VANCOUVER -- Monday marks a solemn anniversary in Kamloops, B.C., where it has been one year since a fatal crash claimed the life of Snowbirds team member Capt. Jennifer Casey.

An investigation into the May 17, 2020, crash revealed a small bird flew into the plane’s engine shortly after takeoff from Fulton Field at the Kamloops airport, causing it to lose power.

The pilot gave the order to eject, but the plane was at too low of an altitude for Casey to safely deploy her parachute.

In Kamloops Monday morning, Capt. Scott Boyd, Casey’s partner and also a Snowbirds team member, joined Mayor Ken Christian for an announcement about a permanent memorial the city plans to create to honour Casey.

“Today is a day to remember and a day to really celebrate a great Canadian,” said Christian.

He went on to say the City of Kamloops will create a series of curated memorials at Fulton Field Park that will pay tribute to Casey and the entire Snowbirds team.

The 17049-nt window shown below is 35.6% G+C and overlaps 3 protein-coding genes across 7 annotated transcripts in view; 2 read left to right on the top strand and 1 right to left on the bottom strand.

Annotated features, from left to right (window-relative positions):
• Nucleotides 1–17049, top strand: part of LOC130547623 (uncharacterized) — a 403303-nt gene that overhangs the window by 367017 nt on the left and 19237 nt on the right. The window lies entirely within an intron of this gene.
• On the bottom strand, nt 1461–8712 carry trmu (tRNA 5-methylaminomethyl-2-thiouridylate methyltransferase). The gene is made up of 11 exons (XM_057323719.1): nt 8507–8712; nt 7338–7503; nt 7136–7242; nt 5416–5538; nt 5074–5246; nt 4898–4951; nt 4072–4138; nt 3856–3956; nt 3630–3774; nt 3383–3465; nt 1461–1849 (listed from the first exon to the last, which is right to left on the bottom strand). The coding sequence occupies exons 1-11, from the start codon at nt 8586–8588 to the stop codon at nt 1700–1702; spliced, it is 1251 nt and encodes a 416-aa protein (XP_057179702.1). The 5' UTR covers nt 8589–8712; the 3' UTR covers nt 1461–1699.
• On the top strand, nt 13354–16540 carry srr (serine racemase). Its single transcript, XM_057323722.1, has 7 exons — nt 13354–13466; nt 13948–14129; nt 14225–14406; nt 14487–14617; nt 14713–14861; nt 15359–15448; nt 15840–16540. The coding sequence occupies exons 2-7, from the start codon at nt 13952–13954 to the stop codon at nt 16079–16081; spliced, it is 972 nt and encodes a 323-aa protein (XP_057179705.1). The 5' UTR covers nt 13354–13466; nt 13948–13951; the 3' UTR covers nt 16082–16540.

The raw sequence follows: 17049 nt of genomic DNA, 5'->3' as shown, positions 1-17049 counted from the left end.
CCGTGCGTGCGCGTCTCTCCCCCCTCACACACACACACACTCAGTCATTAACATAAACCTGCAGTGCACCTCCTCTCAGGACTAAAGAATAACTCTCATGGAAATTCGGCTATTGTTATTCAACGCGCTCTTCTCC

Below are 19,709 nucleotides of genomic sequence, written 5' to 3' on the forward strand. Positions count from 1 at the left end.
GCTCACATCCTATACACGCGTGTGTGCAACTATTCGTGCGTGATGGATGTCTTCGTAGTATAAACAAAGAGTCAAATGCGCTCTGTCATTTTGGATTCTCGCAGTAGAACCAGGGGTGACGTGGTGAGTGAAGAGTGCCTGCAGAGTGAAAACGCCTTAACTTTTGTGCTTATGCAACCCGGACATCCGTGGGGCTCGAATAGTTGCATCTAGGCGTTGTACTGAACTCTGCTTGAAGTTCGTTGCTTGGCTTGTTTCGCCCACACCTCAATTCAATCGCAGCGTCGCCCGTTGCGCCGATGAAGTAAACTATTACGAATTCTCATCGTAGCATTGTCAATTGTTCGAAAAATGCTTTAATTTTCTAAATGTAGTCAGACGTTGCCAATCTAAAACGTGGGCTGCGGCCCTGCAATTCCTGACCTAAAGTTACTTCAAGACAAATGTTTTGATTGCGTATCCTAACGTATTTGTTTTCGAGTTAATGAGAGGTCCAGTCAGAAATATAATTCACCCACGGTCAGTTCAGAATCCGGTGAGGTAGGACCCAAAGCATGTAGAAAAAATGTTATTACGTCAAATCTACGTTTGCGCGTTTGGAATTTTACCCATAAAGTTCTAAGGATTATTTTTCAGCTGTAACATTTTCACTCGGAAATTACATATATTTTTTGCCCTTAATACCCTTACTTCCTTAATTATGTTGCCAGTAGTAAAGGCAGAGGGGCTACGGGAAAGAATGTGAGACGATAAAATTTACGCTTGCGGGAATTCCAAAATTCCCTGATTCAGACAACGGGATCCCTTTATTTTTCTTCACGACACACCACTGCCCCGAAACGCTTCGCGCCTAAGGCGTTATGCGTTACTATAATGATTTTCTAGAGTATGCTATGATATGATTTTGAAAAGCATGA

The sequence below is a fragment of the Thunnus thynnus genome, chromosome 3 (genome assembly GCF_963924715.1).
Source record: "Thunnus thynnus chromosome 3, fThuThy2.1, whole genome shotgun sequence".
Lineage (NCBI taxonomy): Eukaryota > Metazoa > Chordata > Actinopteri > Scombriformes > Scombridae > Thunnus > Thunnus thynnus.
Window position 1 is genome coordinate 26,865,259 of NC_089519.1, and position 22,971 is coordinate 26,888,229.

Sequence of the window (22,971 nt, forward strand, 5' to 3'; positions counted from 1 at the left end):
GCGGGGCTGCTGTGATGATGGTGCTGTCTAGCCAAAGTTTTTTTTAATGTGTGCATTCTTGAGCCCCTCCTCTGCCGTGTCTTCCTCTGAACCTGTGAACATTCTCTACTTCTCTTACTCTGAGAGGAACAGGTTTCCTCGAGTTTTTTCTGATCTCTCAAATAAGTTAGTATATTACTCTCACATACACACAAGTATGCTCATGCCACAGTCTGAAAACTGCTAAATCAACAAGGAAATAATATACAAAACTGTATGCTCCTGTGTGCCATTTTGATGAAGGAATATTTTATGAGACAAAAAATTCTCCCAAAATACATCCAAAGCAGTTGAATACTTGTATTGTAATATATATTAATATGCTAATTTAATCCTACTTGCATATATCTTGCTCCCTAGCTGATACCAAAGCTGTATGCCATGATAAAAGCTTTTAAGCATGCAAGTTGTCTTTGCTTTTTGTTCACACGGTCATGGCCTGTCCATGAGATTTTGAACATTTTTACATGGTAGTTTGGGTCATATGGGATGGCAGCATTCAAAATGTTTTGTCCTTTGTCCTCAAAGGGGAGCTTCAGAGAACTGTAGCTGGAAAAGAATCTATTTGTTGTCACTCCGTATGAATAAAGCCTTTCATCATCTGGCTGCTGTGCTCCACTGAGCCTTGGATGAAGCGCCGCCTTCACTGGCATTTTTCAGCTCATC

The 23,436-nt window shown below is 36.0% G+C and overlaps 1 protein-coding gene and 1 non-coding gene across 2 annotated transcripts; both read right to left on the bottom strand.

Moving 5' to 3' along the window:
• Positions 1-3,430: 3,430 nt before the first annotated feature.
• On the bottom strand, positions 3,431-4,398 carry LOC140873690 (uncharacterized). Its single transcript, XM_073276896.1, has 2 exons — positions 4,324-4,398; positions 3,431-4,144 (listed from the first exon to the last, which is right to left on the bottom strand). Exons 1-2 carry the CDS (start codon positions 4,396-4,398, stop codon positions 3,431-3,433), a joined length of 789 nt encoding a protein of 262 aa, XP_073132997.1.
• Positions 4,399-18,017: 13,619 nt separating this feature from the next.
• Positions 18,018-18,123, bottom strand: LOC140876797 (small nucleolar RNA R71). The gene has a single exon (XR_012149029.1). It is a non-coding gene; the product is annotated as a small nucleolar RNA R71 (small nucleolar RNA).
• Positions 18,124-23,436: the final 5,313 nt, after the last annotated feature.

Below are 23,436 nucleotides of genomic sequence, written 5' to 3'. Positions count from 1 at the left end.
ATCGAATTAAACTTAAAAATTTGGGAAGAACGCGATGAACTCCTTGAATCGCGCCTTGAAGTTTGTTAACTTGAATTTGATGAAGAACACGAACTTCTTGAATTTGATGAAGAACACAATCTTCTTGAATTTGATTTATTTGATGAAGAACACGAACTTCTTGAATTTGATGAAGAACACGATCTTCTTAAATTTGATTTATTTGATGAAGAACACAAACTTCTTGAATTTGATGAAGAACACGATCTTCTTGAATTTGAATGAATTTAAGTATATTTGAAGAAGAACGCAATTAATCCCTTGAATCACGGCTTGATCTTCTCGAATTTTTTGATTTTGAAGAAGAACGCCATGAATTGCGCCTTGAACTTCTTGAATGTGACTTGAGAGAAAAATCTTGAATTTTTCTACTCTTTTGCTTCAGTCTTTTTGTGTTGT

It’s being called an interpretive park and will feature storyboards highlighting the history of Fulton Field, the Snowbirds and Casey’s life.

“This has been the longest year of my life but it also feels like just yesterday the accident took place that took the life of Jenn, my best friend,” said Boyd. “It’s been absolutely incredible, the kindness and compassion and support that Kamloops has shown us.”

At the time of the crash, the acrobatic aviation team was on a cross-country mission called Operation Inspiration, which was intended to boost morale and bring joy to Canadians amidst the uncertainty of the pandemic.

In an interview after Casey’s death, her family told CTV News she was "supporting an important mission that seemed to be designed for her."

Casey was the team’s public affairs officer.

The Snowbirds were grounded for three months following the fatal crash but have since returned to the skies and have announced plans for another Operation Inspiration tour that will see the team perform at locations across Canada and the United States beginning in June.